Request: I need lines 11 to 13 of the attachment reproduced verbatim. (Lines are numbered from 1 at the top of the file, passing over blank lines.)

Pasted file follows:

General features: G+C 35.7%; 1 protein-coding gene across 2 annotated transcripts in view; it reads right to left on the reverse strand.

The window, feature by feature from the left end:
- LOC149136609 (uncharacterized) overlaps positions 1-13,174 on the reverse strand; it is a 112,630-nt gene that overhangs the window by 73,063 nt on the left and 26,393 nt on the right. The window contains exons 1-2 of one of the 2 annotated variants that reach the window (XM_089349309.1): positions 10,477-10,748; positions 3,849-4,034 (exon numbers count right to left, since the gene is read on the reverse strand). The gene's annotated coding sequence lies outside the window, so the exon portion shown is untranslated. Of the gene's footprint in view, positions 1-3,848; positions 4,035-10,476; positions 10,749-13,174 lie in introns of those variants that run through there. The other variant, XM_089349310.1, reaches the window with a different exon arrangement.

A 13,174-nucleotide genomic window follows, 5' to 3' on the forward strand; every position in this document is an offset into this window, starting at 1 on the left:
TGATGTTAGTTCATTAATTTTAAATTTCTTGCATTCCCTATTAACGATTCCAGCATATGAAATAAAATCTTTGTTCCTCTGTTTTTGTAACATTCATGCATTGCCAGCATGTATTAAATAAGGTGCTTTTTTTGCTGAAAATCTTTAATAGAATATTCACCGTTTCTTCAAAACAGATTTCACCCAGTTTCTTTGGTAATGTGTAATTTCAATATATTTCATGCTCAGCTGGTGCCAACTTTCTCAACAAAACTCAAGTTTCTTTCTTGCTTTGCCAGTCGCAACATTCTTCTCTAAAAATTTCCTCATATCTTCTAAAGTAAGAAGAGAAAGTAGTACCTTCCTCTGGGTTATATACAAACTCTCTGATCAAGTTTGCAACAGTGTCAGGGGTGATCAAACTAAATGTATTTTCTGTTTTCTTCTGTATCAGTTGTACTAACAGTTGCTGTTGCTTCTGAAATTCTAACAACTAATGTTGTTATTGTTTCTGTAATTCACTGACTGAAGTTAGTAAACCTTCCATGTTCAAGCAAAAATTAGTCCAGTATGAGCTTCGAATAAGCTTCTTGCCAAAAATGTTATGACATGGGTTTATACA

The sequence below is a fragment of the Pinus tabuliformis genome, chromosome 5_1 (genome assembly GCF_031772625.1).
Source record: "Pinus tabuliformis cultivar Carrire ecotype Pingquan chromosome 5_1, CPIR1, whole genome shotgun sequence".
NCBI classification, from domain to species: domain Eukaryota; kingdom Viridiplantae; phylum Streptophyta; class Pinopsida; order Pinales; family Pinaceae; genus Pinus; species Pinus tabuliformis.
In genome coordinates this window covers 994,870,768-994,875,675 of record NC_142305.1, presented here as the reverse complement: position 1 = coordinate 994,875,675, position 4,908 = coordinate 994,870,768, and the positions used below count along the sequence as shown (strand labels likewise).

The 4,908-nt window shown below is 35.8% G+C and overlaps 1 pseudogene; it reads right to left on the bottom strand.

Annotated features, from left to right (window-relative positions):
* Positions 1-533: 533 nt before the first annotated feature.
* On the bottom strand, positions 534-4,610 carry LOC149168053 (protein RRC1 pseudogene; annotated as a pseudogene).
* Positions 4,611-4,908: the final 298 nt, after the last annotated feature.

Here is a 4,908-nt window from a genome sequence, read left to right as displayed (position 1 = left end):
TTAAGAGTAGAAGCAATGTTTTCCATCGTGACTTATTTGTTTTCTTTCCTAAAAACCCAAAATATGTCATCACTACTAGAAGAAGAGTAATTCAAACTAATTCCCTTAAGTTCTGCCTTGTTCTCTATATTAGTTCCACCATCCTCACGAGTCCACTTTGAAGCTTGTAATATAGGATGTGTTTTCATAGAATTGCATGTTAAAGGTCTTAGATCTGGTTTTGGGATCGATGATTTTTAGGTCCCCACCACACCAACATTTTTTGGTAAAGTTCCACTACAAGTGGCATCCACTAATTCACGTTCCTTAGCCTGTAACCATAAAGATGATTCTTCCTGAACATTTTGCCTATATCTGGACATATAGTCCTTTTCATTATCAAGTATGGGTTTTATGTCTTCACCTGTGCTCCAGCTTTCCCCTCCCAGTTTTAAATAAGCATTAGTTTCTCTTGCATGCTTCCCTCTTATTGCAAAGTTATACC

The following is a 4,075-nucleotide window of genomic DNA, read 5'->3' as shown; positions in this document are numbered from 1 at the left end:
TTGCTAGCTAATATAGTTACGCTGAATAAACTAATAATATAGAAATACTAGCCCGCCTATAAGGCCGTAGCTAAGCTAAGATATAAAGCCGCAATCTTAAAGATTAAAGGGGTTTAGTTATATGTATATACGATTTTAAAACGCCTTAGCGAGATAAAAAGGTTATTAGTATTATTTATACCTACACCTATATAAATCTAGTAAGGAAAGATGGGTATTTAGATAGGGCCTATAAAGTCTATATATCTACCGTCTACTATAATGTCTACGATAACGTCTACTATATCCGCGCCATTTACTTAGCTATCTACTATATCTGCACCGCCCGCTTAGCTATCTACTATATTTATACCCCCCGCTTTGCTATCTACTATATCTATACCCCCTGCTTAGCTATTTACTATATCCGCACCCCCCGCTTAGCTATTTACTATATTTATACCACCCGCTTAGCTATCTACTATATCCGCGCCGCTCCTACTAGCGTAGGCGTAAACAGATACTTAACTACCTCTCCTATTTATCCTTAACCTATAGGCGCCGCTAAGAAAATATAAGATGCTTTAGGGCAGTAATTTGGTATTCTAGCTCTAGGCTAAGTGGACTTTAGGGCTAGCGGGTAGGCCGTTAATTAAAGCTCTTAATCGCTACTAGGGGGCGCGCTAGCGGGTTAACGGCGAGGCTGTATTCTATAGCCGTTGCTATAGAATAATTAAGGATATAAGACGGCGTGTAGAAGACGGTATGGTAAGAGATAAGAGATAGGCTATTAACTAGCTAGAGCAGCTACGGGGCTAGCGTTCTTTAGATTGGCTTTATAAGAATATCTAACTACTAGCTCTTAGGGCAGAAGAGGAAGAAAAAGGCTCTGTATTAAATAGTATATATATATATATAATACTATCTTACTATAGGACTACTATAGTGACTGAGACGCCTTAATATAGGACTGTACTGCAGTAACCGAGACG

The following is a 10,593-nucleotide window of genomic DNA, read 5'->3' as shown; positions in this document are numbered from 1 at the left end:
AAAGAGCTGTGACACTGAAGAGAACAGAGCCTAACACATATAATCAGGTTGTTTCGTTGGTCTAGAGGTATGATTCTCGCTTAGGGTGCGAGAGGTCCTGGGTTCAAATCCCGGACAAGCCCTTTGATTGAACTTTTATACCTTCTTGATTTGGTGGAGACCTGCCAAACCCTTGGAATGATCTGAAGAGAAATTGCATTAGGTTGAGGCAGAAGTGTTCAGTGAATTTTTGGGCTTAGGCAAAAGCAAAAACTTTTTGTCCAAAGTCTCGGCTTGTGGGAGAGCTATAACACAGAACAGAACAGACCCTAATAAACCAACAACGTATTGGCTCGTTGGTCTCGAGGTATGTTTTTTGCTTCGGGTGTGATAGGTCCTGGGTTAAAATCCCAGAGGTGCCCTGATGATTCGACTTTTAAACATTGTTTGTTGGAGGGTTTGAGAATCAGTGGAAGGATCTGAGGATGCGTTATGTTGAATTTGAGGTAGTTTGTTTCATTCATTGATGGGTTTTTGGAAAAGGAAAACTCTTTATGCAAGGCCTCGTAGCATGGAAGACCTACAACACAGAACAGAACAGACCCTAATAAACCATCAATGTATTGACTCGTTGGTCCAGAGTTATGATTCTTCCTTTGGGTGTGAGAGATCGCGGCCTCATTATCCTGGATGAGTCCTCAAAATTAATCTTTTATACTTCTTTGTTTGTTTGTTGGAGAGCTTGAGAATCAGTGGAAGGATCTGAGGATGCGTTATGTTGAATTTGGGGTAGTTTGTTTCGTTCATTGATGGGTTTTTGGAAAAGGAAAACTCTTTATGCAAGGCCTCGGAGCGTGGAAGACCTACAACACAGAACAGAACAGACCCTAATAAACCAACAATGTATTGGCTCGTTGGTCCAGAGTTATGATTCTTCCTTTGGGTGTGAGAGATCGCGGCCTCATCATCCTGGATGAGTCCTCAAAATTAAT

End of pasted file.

Annotated features, from left to right (window-relative positions):
* Positions 1-533: 533 nt before the first annotated feature.
* On the bottom strand, positions 534-4,610 carry LOC149168053 (protein RRC1 pseudogene; annotated as a pseudogene).